News in brief: New IoT grief; Old patch lessons; Older voting tech

Plaster

Linux IoT devices used for spam

In the past year, attackers have increasingly used Linux vulnerabilities in an attempt to target IoT (Internet of Things) devices. BrickerBot is one example, and it’s hard to forget Mirai, the IoT botnet that launched one of the largest and most powerful distributed denial of service (DDoS) attacks in recent history — striking DNS provider Dyn and its customers, impacting major services like Twitter, Reddit and Spotify last October.

Now comes a new IoT botnet out to turn those devices into spam recipients and relays rather than a DDoS platform.

Reports credit the malware with the ability to send about 2800 spam messages a week through each compromised device. That’s not a patch on the 5 million we think a compromised desktop can send in a week (without its owner noticing, by the way) but any amount greater than none is more spam than you want.

Industry experts continue to predict an increase in this type of malware — and big attacks like the one against Dyn last year.

Security expert Bruce Schneier has even predicted that the world is one big IoT attack away from government regulatory action.

Finance badly unpatched

During the WannaCry outbreak in May, we noted that it its spread was made possible in part by the unheeded lessons of the past. Few should have been shocked by its rapid spread – especially those who remember Slammer and Conficker.

Here was yet another case where malware was able to go global by exploiting old vulnerabilities long since patched by the vendors. From our article at the time:

Those contagions  – ancient malware by today’s standards – spread through exposed Microsoft vulnerabilities. WannaCry spread the same way. In each case, Microsoft had already released a patch for the security holes. And so for some, an important lesson continues to go unrecognized:  that organizations must keep a close watch for patch updates and deploy the fixes immediately.

Unfortunately, it seems, the lessons continue to go unlearned, especially in the financial sector. The Register cites a study from NCC Group Security saying that vulnerabilities across the the industry have increased more than fivefold. From the article:

NCC categorized vulnerabilities found in 168 financial services organizations using a number of different scanning methods. The results revealed that the number detected within the sector has increased sharply over the last four years, rising from an average per organization of 217 vulnerabilities in 2013 to 910 in 2016.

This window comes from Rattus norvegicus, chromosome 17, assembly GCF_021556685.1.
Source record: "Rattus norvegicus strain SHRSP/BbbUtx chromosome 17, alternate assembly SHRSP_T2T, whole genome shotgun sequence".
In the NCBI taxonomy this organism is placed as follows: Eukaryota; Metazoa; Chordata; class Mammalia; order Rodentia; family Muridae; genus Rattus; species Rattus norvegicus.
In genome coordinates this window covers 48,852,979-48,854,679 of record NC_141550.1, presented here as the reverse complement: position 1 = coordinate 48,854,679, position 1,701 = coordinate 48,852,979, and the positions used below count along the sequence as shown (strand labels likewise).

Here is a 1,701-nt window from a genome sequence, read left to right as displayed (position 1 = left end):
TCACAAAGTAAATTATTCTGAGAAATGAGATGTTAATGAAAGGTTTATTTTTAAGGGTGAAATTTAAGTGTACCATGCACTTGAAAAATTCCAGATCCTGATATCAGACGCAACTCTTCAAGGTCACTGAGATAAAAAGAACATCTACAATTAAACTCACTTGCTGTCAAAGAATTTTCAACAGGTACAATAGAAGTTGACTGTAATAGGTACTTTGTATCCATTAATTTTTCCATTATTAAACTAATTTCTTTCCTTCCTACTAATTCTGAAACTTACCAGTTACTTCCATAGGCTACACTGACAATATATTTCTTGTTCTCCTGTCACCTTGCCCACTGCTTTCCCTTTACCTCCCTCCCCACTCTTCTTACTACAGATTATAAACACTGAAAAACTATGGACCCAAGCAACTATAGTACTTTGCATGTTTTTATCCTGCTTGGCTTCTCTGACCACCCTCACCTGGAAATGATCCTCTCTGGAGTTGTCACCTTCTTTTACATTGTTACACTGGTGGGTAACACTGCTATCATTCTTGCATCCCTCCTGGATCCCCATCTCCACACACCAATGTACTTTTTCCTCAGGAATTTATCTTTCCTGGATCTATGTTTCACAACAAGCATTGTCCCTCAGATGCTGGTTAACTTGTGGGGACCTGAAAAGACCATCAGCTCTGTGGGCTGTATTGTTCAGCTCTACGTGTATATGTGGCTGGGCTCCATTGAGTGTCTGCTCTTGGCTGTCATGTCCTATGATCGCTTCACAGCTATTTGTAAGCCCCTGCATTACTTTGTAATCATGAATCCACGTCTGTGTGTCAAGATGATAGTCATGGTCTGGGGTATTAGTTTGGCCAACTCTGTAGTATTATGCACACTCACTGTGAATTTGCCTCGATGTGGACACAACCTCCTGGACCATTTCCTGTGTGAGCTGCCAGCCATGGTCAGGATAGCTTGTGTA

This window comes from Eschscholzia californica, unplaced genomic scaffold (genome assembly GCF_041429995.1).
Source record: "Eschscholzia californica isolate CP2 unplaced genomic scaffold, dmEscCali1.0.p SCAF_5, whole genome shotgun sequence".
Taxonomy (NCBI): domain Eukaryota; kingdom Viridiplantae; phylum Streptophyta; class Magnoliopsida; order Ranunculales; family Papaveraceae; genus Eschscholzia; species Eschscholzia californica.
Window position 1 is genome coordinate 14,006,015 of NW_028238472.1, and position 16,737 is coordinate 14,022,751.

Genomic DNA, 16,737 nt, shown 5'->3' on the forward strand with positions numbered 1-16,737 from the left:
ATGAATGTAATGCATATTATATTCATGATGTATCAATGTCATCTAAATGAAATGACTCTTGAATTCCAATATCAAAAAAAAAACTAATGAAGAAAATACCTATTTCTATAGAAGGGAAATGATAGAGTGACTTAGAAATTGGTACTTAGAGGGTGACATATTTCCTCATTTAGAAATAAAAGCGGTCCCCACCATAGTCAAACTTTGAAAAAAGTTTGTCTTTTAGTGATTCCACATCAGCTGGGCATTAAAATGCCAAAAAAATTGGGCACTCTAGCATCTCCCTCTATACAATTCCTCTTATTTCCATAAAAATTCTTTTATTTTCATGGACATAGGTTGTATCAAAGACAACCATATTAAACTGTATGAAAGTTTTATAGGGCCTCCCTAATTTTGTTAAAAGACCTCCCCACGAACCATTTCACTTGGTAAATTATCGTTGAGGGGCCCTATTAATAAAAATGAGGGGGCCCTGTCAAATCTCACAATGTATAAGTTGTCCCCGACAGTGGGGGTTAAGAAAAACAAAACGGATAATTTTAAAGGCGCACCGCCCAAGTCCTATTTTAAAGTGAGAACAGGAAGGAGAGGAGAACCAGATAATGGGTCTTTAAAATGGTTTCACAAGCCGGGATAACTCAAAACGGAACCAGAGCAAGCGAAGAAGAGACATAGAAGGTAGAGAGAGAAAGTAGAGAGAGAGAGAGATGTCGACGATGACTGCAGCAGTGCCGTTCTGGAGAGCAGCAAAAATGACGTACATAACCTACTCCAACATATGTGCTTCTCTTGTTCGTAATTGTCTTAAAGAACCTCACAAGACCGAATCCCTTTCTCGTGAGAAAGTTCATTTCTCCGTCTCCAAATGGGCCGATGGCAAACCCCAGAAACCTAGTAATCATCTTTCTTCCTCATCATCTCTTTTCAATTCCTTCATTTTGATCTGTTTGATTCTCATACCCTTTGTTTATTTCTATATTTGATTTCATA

Of the security holes marked as high and medium risk, about 25% were web app framework flaws (frameworks such as the Apache Struts). Almost all could be fixed by updating the affected platforms or tools.

The lesson here is the same as it’s been for a long time: IT shops must keep an eye out for patches and other updates made to the technology they depend upon, and install patches as quickly as possible.

Hacking fears could bring back paper ballots

Alleged Russian attempts to disrupt the 2016 US presidential election has states that use electronic-only voting machines considering a return to paper ballots. A report from National Public Radio (NPR) focuses on one effort from the small city of Conyers, Georgia.

For more than a decade, voters in Conyers have clamored for paper ballots, but Georgia had long since abandoned paper for electronic voting. So has Delaware, Louisiana, New Jersey and South Carolina.

Indeed, fears of Russian meddling in the 2016 election have prompted more states to go back to a paper trail. From the report:

Recently, Virginia decertified the kind of electronic-only machines used in Georgia. And Delaware just put out a bid for machines that used paper. If one part of the voting system is compromised or even just questioned, paper can be a backup for audits and recounts.

Of course, swapping out the voting machines is an expensive business. As a result, a lot of cities and towns have pushed back on demand for paper ballots. But some officials appear to be scared enough by 2016 to put aside their desires to control spending.

Catch up with all of today’s stories on Naked Security